As well as providing excellent coverage of the Mod over the past decade, MG Alba is an incredibly important piece in our diverse cultural jigsaw through its partnership with the BBC. Tasked with ensuring that Gaelic is accessible in our day-to-day lives with its creative content, factual documentaries and drama series that are available through broadcasts and online platforms, BBC Alba is vital to the promotion, preservation and normalisation of the culture that is the Gaelic language and lifestyle and all that comes with that. It gives me great pleasure to celebrate the 10th anniversary of BBC Alba here this evening.

          BBC Alba was first launched 10 years ago tonight at 9 pm with “Òran Alba”, which is a special version of the song “Alba”. We have watched the channel grow, expand and diversify. It has changed with the times and made use of emerging platforms for content to be shared far and wide.

          At the time of the channel launch, MG Alba’s commissioning strategy consisted of long-term volume deal commissions that brought the channel low-cost, high-volume original hourage and allowed the independent sector to enjoy the security of guaranteed funding over a number of years, which allowed for investment and long-term planning, gained favourable deals with suppliers and provided employee security. The strategy also consisted of seasonal commissioning rounds that brought higher-production-value bespoke programming to the channel. There were three tendering rounds each year at the time of the launch of the channel.

          Ten years on, MG Alba still has the volume deals, which provide 89 per cent of the channel’s original funded hourage for 75 per cent of the programme budget. Sadly, MG Alba cannot now accommodate three commissioning rounds per year due to financial constraints. It currently has two seasonal commissioning rounds at a lower level of individual funding than the original three. Worryingly, those two rounds are in jeopardy due to the lack of assurance that MG Alba has regarding its annual core funding. The commissioning rounds are heavily dependent on the £1 million pressure funding that has been received over the past three years. Worryingly, again, that sum is not guaranteed, which causes uncertainty and insecurity in the independent sector and for the supply of programming.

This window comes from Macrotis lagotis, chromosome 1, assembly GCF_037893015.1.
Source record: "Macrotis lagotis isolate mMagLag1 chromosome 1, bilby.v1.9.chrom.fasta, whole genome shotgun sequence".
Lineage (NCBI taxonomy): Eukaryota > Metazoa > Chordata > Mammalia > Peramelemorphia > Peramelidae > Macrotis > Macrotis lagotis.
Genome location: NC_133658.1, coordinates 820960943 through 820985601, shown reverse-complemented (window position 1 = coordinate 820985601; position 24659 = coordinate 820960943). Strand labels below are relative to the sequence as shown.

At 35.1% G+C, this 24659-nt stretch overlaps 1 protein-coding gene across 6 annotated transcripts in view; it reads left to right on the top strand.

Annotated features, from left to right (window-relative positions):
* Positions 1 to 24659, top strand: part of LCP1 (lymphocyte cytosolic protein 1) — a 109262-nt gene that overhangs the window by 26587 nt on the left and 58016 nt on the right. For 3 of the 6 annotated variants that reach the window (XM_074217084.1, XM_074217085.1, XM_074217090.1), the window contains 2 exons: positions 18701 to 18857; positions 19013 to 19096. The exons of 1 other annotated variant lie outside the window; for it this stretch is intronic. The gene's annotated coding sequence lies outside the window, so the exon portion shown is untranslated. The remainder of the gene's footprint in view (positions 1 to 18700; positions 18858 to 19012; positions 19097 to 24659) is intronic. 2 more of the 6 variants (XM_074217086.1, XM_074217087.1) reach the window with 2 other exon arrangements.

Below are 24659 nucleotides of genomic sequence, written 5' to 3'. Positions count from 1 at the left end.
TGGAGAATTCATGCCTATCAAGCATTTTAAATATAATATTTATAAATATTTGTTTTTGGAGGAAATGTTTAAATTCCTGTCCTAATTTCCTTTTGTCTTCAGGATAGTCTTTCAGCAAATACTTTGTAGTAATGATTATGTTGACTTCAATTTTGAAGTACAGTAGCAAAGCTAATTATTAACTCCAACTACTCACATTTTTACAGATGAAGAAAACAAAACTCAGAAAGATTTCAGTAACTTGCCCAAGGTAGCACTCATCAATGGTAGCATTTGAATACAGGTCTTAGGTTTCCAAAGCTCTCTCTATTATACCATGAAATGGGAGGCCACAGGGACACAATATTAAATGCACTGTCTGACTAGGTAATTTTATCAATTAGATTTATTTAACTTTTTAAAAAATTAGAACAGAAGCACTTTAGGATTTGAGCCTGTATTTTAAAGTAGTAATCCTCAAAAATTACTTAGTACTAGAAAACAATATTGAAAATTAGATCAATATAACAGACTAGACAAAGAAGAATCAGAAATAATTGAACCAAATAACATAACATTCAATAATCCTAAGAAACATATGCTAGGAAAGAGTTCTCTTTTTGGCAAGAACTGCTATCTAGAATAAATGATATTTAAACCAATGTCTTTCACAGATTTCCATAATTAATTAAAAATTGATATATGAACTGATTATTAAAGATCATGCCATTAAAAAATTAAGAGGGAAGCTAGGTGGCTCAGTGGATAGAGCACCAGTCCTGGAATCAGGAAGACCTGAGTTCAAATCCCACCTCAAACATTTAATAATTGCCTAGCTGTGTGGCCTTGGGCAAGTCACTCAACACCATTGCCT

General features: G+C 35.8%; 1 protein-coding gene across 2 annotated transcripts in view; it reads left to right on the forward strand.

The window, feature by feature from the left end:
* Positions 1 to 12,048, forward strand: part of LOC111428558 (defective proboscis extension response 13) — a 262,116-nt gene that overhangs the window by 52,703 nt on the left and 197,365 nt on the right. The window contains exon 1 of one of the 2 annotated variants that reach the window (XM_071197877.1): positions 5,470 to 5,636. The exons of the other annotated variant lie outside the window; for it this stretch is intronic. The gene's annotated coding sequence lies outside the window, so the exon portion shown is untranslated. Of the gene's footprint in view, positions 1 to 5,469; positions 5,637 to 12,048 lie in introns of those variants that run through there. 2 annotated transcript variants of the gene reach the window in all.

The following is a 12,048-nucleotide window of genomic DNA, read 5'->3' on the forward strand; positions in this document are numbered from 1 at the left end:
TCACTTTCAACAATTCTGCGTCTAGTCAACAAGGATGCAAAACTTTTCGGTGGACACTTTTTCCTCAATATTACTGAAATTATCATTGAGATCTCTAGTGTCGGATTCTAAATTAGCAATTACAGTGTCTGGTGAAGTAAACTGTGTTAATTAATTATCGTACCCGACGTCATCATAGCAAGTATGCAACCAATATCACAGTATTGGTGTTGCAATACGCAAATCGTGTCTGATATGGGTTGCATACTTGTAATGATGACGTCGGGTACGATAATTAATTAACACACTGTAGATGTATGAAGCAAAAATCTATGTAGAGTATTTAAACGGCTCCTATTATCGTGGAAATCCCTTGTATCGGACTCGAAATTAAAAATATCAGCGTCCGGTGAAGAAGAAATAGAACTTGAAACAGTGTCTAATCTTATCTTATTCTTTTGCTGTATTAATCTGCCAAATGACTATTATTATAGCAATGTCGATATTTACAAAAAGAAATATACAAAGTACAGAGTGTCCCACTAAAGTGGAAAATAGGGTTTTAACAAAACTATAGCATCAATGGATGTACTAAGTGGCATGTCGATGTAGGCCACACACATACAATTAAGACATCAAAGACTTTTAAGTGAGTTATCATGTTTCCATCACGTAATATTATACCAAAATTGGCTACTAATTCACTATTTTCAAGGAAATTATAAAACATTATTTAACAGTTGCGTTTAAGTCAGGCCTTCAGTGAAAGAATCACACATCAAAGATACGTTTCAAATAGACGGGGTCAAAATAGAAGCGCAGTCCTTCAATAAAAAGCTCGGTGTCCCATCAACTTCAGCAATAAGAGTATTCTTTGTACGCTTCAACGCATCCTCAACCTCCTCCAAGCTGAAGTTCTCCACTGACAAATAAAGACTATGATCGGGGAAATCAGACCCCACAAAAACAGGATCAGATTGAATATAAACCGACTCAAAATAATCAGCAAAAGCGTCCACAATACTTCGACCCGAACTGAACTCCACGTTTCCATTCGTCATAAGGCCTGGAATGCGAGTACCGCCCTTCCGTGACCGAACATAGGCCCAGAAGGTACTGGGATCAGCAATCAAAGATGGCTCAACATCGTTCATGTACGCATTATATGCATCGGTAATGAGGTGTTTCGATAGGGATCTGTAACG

As a result, a channel with a 74 per cent repeat level is in danger of losing not only its core audience but the wider Scottish audience without a supply of high-quality originations.

          Another issue of concern is the plan to launch a new Scottish channel, which we all welcome. The head of BBC Scotland intimated that BBC Alba would get the benefit of up to 100 hours of new programming as a direct result of the new channel.

          I am not sure how far down that road BBC Scotland is, but one thing is for sure: we need to safeguard the current appreciation for and consumption of BBC Alba by the wider Scottish audience, and ensure that the two channels work in partnership with each other and not in competition. I genuinely hope that the arrival of the new channel is not to the detriment of BBC Alba, and that we can get an assurance about that from the BBC.

          As always, time prevents me from raising other salient points. Suffice to say, let us celebrate all that MG Alba and BBC Alba have done for Gaelic and sport in Scotland over the past 10 years, and let us all ensure that we protect it for the next 10 years and beyond.

          17:40  
        • John Finnie (Highlands and Islands) (Green):

          Gabhaibh mo leisgeul. Chan eil ach beagan Gàidhlig agam. Mar as àbhaist, feumaidh mi Beurla a bhruidhinn.

          John Finnie continued in English.

          I am sorry, but that is my usual opening. I have only a little Gaelic, so I will have to speak in English.

          I congratulate my colleague Donald Cameron, who talked about BBC Alba going from strength to strength. That is evident from the contributions that we have heard. There is tangible evidence of that with a new television gallery in Inverness. Donald Cameron also talked about “An Là”. The fact that that entire production could take place from there is a sign of the progress that has been made.

          News is very important, of course, so I also welcome the weekend bulletins on Radio nan Gàidheal. Like others, I very much welcome the new jobs, particularly the six new journalism jobs in Inverness.

          As has been said, BBC Alba operates throughout the Gàidhealtachd. Its jobs and its spread are welcome, and it has always been very outward looking—as, I hope, the Highlands is always seen to be.

          There are many things to be positive about, such as the revamp of the children’s output and particularly the utilisation of the CBBC and CBeebies brands. That is about the normalising of the use of the language in connection with everything that goes on.